SINGAPORE: Oil prices edged up in Asia Thursday following US data showing a drop in crude inventories, a sign of a tightening supply market.
Crude stockpiles fell by 2.3 million barrels last week — the ninth week in a row — data from the US Department of Energy showed.
This helped offset a surprise rise in gasoline inventories over the summer — traditionally the peak demand season for motor fuel.
At about 0330 GMT, US benchmark West Texas Intermediate was up 10 cents, or 0.22 percent, to $45.85, while North Sea Brent crude was up 16 cents, or 0.34 percent, to $47.33.
“Without major improvements in supply and demand fundamentals, oil prices are expected to remain in a holding pattern,” EY oil and gas head Sanjeev Gupta wrote in a note.
“In the short term, the markets will focus on the interest rate decision by the European Central Bank and trading statistics from Japan.”
The ECB is expected to make an announcement later Thursday on whether it will raise interest rates.
Markets have gone on the upturn on expectation of fresh stimulus, led chiefly by news that Japanese Prime Minister Shinzo Abe is eyeing a plan worth at least 20 trillion yen, the Kyodo News agency said.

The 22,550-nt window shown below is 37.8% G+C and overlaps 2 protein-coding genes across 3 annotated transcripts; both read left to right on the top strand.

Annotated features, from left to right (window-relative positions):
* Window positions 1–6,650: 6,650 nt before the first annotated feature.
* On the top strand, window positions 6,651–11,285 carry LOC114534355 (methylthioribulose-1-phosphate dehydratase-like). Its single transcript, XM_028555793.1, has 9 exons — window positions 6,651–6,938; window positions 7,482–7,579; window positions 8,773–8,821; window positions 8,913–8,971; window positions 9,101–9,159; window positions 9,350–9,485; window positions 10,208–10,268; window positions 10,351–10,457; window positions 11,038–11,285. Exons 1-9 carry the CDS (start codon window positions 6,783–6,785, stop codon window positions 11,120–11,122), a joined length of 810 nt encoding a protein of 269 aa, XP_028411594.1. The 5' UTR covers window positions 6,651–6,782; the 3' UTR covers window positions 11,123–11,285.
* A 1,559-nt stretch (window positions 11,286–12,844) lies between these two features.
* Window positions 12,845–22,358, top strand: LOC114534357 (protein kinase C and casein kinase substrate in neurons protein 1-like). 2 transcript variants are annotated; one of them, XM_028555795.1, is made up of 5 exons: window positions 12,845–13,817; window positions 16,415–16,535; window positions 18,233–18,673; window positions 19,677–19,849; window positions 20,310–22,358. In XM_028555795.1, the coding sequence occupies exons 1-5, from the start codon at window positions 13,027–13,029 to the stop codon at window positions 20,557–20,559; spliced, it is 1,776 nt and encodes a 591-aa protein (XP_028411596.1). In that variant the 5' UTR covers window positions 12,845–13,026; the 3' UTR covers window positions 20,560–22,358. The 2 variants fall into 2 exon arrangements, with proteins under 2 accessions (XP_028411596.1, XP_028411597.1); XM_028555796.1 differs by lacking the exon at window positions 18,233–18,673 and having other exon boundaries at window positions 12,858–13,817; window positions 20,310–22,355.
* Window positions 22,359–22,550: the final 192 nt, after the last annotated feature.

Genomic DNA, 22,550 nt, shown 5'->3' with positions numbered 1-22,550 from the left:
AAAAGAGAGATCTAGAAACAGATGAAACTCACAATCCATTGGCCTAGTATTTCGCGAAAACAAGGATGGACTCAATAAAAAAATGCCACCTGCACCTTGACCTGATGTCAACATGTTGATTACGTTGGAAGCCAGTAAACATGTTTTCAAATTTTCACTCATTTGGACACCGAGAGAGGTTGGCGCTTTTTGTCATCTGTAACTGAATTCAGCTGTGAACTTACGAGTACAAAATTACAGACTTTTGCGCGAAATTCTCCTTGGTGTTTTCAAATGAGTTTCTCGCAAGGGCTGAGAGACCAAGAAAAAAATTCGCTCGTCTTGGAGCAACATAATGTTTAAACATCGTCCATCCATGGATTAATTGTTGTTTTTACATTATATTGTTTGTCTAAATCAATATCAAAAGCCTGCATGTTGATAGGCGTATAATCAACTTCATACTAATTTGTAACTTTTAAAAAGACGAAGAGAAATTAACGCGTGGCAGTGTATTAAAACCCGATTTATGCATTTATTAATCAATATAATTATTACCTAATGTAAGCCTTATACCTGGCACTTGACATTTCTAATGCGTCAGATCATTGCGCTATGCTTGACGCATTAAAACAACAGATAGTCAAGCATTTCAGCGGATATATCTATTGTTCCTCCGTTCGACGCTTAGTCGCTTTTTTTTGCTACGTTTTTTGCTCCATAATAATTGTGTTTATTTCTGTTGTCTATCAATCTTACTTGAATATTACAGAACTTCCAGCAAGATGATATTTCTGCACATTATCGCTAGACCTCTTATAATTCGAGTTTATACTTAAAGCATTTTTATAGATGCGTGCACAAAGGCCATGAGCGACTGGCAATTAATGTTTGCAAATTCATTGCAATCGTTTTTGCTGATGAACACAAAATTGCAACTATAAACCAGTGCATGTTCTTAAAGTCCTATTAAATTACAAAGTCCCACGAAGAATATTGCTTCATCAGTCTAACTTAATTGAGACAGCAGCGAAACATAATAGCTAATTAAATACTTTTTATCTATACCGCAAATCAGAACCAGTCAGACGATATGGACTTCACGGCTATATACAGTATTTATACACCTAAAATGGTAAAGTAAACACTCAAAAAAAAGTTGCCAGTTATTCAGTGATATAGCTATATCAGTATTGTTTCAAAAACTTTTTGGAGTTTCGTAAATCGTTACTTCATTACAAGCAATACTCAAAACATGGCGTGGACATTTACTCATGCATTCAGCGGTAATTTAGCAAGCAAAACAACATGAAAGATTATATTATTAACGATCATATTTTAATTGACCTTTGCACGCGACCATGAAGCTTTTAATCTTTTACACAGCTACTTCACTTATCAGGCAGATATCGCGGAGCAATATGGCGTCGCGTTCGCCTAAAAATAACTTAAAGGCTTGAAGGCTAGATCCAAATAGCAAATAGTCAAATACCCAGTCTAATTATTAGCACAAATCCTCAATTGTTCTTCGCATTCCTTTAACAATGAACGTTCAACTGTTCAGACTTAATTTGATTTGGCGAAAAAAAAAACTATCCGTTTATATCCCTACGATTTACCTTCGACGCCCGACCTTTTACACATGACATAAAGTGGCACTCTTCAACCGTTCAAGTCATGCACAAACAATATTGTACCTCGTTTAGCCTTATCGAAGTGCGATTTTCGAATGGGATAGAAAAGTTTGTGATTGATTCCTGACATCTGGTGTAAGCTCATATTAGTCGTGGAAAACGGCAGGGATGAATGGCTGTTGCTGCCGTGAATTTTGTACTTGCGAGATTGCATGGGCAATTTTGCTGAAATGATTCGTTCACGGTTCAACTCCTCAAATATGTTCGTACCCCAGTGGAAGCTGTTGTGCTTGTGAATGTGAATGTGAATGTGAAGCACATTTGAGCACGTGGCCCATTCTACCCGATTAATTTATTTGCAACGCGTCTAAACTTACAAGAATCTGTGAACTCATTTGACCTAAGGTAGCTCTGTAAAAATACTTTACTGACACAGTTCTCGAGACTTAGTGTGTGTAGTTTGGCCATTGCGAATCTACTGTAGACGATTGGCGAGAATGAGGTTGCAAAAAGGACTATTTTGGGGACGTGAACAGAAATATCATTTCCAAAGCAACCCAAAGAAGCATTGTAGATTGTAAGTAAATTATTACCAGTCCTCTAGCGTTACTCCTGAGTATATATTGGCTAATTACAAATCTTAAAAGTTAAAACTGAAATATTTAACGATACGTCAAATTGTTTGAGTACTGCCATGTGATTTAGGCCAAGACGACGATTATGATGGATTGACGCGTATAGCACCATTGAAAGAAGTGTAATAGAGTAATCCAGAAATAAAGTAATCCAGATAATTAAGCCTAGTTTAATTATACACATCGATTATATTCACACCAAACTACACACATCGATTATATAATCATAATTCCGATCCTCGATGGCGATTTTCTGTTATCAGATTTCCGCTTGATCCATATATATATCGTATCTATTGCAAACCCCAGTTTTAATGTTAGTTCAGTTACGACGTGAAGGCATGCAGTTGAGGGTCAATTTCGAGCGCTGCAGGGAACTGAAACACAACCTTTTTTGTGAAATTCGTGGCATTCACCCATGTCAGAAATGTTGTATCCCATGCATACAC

The greenback has also picked up over the past two weeks on growing speculation the Federal Reserve will lift interest rates before the end of the year following a string of upbeat data, including a forecast-busting reading on jobs creation.
Crude prices have fluctuated between $44 and $52 per barrel in the past month, after falling below $30 in February on the back of the world supply glut and weak demand.
Supply disruptions that lifted prices from near 13-year lows in February have eased and the situation in Turkey is stabilizing after the weekend’s failed coup attempt, turning attention back to the supply issue. AFP